top of page
Master of Hebrew Letters


Careers in Jewish Education, Community Services, Synagogue Administration, and Outreach work.

The Smicha/M.H.L. Program is an advanced, accelerated program leading to the Yoreh Yoreh smicha (Rabbinical Ordination) and the Master in Hebrew Letters degree. The Yoreh Yoreh Smicha confers the authority to rule on laws included in Yoreh Deah and Orach Chaim. Students will pursue an intense yeshiva program by day and will serve as tutors in the B.H.L. Program in the evenings, thereby gaining valuable pedagogic experience under the supervision of the Rosh Yeshiva, in addition to traditional rabbinic training.

The curriculum revolves around the traditional subjects (Chumash/Rashi, Gemorrah, Shulchan ‘Aruch, Chassidus), as well as areas of practical application in the contemporary rabbinate (writing, public speaking, and organizational management. Special attention will be paid to the laws of Kashrus (Ta’aruvas, Basar v’Chalav, and Melicha), Mourning, and Shabbos.

The material is learned in chevrusa-style one-on-one study. The students will prepare the required Talmud with the following commentaries: Rashi, the commentary by Rabbi Sholom ben Yitzhak (1040-1105); The Halachos of the Rosh, Rabbenu Asher ben Yechiel, Halachik authority (1245-1328); The Halachos of the Rif, Rabbenu Yitzhak Alfassi, a Halachic authority (1013-1103); The Rambam, Rabbi Moshe ben Maimon, or Maimonides, codifier of Halacha (1135-1205); The Tur, Rabbi Yaakov ben Asher, Baal Haturim, codifier of Halacha (1269-1343); Bait Yosef, Rabbi Yosef Karo, commentator to the Tur (1488-1575); followed by the Shulchan ‘Aruch, Code of Jewish Law by Rabbi Yosef Karo; The Mapa of Rema, glosses on the Code of Jewish Law by Rabbi Moshe Iserlish (d. 1572); The Taz, Turai Zahav, commentary to Shulchan ‘Aruch by Rabbi David Halevi (1586-1667); and the Shach, Sifsei Cohen, commentary to Shulchan ‘Aruch by Rabbi Shabsi HaCohain (1622-1633). There will be a weekly class given by the Rosh Yeshiva, summarizing material covered during chevrusa learning and/or examining other Halachic sources, such as: The Pry Megadim, commentary to the Shach and Taz by Rabbi Yosef Tumim (1727-1792); The Chavas Daas, commentary to Shulchan ‘Aruch by Rabbi Yaakov Lorbernaum (1760-1832); Dagul Mervavah, glosses on the Shulchan ‘Aruch by Rabbi Yechezkel Landau (1713-1793); Chiddushei Rabbi Akiva Eiger, glosses on the Shulchan ‘Aruch by Rabbi Akiva Eigeri (1761-1857); and Pischei Teshuvah, glosses on the Shulchan ‘Aruch referencing response by Rabbi Tzvi Hirsh Eisenstadt (1812-1868).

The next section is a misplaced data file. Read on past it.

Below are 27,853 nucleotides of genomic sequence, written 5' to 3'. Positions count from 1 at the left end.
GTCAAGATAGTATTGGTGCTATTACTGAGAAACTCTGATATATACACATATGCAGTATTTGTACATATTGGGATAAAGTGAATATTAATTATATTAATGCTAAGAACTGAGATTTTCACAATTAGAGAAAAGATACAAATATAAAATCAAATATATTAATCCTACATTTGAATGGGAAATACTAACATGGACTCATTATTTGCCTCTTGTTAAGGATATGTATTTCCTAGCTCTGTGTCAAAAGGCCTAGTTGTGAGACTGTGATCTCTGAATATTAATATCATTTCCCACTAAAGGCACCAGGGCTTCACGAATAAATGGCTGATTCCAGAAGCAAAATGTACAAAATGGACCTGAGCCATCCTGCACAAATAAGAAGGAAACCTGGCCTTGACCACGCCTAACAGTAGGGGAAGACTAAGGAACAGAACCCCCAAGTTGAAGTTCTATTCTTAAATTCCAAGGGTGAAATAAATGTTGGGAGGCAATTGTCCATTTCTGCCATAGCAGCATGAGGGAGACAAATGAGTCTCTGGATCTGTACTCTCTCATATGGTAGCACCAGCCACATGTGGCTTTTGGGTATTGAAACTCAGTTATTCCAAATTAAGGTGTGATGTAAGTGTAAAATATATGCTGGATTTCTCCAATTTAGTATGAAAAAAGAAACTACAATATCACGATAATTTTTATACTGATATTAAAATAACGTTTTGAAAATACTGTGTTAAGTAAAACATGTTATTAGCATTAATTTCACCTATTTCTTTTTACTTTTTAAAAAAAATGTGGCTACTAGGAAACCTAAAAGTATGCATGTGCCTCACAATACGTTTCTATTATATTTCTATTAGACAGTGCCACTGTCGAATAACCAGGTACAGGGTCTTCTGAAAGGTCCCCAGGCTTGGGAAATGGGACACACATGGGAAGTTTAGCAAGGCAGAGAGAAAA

The granting or Yoreh Yoreh Smicha means that its recipient has sufficient proficiency in Talmud and Judaic Law, and has developed appropriate spiritual qualities and personal development, to become a leader of a community or a teacher, and can decide on matters of religious law.

Students will take four courses per term for a total of 32 semester credit hours.

GRADES:  The work of each student is graded on the following scale: A (93 – 100%), A- (90 – 92%) Excellent; B+ (87 – 89%), B (83 – 86%), B- (80 – 82%) Good; C+ (77 – 79%), C (73 – 76%), C- (70 – 72%) Fair; D+ (67 – 69%), D (63 – 66%), D- (60 – 62%) Poor; F (below 50%) Failure; NC No Credit; AU Audit; P Pass; W Withdrawn without penalty or prejudice; I Incomplete work.

bottom of page